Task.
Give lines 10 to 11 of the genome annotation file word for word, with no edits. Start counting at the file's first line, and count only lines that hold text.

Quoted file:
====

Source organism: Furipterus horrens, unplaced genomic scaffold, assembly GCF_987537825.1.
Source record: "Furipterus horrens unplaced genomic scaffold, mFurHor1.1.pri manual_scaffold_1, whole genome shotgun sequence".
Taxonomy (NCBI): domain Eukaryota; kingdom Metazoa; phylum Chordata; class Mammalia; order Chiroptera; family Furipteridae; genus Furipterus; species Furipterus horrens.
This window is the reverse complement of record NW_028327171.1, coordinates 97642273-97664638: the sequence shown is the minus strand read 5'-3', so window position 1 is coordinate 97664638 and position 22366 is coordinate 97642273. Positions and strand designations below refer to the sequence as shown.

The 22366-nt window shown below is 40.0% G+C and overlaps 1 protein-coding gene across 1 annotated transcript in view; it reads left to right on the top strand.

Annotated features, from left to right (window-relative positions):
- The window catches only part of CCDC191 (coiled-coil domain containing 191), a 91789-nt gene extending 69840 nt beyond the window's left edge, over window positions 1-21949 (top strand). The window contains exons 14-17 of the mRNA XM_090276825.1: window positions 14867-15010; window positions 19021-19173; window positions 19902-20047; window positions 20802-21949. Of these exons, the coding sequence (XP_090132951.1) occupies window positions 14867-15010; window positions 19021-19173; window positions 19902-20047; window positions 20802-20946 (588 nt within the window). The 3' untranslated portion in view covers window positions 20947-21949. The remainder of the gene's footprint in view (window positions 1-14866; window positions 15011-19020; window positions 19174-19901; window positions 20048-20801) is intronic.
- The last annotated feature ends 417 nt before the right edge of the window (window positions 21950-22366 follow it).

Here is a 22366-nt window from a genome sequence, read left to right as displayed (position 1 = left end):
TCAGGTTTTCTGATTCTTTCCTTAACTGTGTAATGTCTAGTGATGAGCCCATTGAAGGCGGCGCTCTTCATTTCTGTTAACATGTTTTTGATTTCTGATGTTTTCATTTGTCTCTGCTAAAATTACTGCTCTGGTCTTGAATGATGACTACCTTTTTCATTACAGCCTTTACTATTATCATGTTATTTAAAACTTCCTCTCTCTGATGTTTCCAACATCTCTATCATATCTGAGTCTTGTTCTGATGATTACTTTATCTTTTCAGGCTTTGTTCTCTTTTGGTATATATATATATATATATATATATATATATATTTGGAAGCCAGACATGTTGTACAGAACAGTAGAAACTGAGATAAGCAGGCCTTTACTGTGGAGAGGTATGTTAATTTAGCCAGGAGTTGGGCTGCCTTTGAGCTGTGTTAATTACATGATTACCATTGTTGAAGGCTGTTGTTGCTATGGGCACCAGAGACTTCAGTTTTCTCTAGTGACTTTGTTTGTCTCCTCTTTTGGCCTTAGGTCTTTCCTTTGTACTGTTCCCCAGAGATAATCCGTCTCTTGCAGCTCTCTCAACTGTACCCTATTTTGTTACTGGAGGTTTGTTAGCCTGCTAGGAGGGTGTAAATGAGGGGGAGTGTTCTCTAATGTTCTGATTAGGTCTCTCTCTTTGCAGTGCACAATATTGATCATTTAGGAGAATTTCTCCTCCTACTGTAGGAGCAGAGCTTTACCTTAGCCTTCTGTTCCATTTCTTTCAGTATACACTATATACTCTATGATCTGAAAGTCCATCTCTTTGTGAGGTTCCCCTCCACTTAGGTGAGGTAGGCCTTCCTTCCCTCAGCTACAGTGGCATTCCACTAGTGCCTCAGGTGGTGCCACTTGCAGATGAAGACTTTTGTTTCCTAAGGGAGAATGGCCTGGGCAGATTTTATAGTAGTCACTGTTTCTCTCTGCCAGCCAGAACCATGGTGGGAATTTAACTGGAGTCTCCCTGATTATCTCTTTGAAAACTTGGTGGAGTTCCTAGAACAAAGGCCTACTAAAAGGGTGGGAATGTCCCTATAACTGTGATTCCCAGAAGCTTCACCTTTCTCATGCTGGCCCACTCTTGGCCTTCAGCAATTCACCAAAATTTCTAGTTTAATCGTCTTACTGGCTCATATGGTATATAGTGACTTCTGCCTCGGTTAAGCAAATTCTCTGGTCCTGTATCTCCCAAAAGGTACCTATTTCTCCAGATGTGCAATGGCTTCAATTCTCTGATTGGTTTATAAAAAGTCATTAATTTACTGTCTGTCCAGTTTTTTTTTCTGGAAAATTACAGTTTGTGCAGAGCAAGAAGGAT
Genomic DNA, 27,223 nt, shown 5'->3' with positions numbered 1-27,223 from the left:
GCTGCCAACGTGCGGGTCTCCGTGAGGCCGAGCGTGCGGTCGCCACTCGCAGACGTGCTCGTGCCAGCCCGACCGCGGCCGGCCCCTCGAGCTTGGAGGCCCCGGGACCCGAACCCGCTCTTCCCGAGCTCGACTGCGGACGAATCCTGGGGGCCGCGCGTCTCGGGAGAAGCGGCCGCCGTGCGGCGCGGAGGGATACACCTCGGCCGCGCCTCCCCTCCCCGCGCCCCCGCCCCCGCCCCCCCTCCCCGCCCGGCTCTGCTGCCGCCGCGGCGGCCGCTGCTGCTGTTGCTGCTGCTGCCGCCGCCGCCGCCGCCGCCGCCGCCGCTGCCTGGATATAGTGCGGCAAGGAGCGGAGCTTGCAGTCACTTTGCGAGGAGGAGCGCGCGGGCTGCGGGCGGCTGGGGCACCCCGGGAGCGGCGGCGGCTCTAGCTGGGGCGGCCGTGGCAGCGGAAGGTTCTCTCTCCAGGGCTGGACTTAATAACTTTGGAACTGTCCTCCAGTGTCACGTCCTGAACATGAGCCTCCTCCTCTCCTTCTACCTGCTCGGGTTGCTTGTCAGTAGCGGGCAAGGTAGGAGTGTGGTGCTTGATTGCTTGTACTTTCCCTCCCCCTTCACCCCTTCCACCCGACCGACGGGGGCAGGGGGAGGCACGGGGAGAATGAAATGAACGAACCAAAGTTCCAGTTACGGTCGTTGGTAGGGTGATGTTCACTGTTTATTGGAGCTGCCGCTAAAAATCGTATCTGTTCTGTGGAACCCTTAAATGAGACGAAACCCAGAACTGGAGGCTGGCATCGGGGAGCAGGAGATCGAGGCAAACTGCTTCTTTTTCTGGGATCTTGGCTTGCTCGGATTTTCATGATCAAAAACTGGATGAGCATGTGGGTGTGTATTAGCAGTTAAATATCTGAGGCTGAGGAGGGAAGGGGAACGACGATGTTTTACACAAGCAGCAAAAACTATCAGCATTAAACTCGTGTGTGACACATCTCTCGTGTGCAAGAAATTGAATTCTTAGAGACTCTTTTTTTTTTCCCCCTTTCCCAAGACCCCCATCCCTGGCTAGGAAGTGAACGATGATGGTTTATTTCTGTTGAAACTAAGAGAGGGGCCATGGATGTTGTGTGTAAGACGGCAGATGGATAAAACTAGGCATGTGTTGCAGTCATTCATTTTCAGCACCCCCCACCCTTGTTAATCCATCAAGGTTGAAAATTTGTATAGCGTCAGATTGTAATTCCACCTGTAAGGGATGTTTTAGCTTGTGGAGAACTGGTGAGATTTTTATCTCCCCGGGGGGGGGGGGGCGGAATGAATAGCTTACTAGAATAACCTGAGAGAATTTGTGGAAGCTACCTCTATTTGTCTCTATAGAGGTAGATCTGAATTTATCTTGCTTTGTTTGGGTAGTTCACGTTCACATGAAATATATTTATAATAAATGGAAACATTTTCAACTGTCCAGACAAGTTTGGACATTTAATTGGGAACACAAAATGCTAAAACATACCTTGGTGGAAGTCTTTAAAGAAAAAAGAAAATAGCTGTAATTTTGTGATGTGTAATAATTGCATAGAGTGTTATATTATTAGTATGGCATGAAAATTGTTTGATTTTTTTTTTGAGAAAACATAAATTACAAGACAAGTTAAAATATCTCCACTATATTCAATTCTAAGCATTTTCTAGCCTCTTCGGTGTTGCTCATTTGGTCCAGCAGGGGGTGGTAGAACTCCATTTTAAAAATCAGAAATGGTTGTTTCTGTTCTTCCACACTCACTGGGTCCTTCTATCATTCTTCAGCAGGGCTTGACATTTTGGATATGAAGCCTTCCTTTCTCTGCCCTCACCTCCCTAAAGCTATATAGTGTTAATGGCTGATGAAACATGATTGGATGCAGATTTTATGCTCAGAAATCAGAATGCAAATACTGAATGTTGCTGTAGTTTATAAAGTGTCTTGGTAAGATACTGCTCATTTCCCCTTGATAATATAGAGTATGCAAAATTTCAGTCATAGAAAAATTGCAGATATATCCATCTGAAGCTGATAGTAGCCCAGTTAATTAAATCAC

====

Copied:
TCAGGTTTTCTGATTCTTTCCTTAACTGTGTAATGTCTAGTGATGAGCCCATTGAAGGCGGCGCTCTTCATTTCTGTTAACATGTTTTTGATTTCTGATGTTTTCATTTGTCTCTGCTAAAATTACTGCTCTGGTCTTGAATGATGACTACCTTTTTCATTACAGCCTTTACTATTATCATGTTATTTAAAACTTCCTCTCTCTGATGTTTCCAACATCTCTATCATATCTGAGTCTTGTTCTGATGATTACTTTATCTTTTCAGGCTTTGTTCTCTTTTGGTATATATATATATATATATATATATATATATATTTGGAAGCCAGACATGTTGTACAGAACAGTAGAAACTGAGATAAGCAGGCCTTTACTGTGGAGAGGTATGTTAATTTAGCCAGGAGTTGGGCTGCCTTTGAGCTGTGTTAATTACATGATTACCATTGTTGAAGGCTGTTGTTGCTATGGGCACCAGAGACTTCAGTTTTCTCTAGTGACTTTGTTTGTCTCCTCTTTTGGCCTTAGGTCTTTCCTTTGTACTGTTCCCCAGAGATAATCCGTCTCTTGCAGCTCTCTCAACTGTACCCTATTTTGTTACTGGAGGTTTGTTAGCCTGCTAGGAGGGTGTAAATGAGGGGGAGTGTTCTCTAATGTTCTGATTAGGTCTCTCTCTTTGCAGTGCACAATATTGATCATTTAGGAGAATTTCTCCTCCTACTGTAGGAGCAGAGCTTTACCTTAGCCTTCTGTTCCATTTCTTTCAGTATACACTATATACTCTATGATCTGAAAGTCCATCTCTTTGTGAGGTTCCCCTCCACTTAGGTGAGGTAGGCCTTCCTTCCCTCAGCTACAGTGGCATTCCACTAGTGCCTCAGGTGGTGCCACTTGCAGATGAAGACTTTTGTTTCCTAAGGGAGAATGGCCTGGGCAGATTTTATAGTAGTCACTGTTTCTCTCTGCCAGCCAGAACCATGGTGGGAATTTAACTGGAGTCTCCCTGATTATCTCTTTGAAAACTTGGTGGAGTTCCTAGAACAAAGGCCTACTAAAAGGGTGGGAATGTCCCTATAACTGTGATTCCCAGAAGCTTCACCTTTCTCATGCTGGCCCACTCTTGGCCTTCAGCAATTCACCAAAATTTCTAGTTTAATCGTCTTACTGGCTCATATGGTATATAGTGACTTCTGCCTCGGTTAAGCAAATTCTCTGGTCCTGTATCTCCCAAAAGGTACCTATTTCTCCAGATGTGCAATGGCTTCAATTCTCTGATTGGTTTATAAAAAGTCATTAATTTACTGTCTGTCCAGTTTTTTTTTCTGGAAAATTACAGTTTGTGCAGAGCAAGAAGGAT
Genomic DNA, 27,223 nt, shown 5'->3' with positions numbered 1-27,223 from the left: